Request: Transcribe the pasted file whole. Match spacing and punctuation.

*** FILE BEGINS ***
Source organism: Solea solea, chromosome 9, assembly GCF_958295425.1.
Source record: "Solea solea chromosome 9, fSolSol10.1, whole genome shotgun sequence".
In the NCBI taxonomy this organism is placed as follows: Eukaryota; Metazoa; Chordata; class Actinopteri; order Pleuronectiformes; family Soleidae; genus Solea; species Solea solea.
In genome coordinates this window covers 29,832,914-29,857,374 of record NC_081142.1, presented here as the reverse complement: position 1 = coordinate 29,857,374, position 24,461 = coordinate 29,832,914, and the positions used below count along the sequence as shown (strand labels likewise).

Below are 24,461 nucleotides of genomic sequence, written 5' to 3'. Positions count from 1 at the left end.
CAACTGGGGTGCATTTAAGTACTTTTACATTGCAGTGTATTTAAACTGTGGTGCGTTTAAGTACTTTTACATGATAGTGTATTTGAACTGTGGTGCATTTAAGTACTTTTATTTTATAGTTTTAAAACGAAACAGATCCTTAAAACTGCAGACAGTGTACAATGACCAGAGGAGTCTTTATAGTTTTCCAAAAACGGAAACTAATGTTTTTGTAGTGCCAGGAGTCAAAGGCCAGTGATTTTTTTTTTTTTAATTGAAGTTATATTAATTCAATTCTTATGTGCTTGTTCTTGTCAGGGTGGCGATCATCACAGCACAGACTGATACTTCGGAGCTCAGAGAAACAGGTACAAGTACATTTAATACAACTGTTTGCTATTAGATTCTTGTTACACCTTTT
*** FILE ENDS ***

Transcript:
Source organism: Solea solea, chromosome 9, assembly GCF_958295425.1.
Source record: "Solea solea chromosome 9, fSolSol10.1, whole genome shotgun sequence".
In the NCBI taxonomy this organism is placed as follows: Eukaryota; Metazoa; Chordata; class Actinopteri; order Pleuronectiformes; family Soleidae; genus Solea; species Solea solea.
In genome coordinates this window covers 29,832,914-29,857,374 of record NC_081142.1, presented here as the reverse complement: position 1 = coordinate 29,857,374, position 24,461 = coordinate 29,832,914, and the positions used below count along the sequence as shown (strand labels likewise).

Below are 24,461 nucleotides of genomic sequence, written 5' to 3'. Positions count from 1 at the left end.
CAACTGGGGTGCATTTAAGTACTTTTACATTGCAGTGTATTTAAACTGTGGTGCGTTTAAGTACTTTTACATGATAGTGTATTTGAACTGTGGTGCATTTAAGTACTTTTATTTTATAGTTTTAAAACGAAACAGATCCTTAAAACTGCAGACAGTGTACAATGACCAGAGGAGTCTTTATAGTTTTCCAAAAACGGAAACTAATGTTTTTGTAGTGCCAGGAGTCAAAGGCCAGTGATTTTTTTTTTTTTAATTGAAGTTATATTAATTCAATTCTTATGTGCTTGTTCTTGTCAGGGTGGCGATCATCACAGCACAGACTGATACTTCGGAGCTCAGAGAAACAGGTACAAGTACATTTAATACAACTGTTTGCTATTAGATTCTTGTTACACCTTTT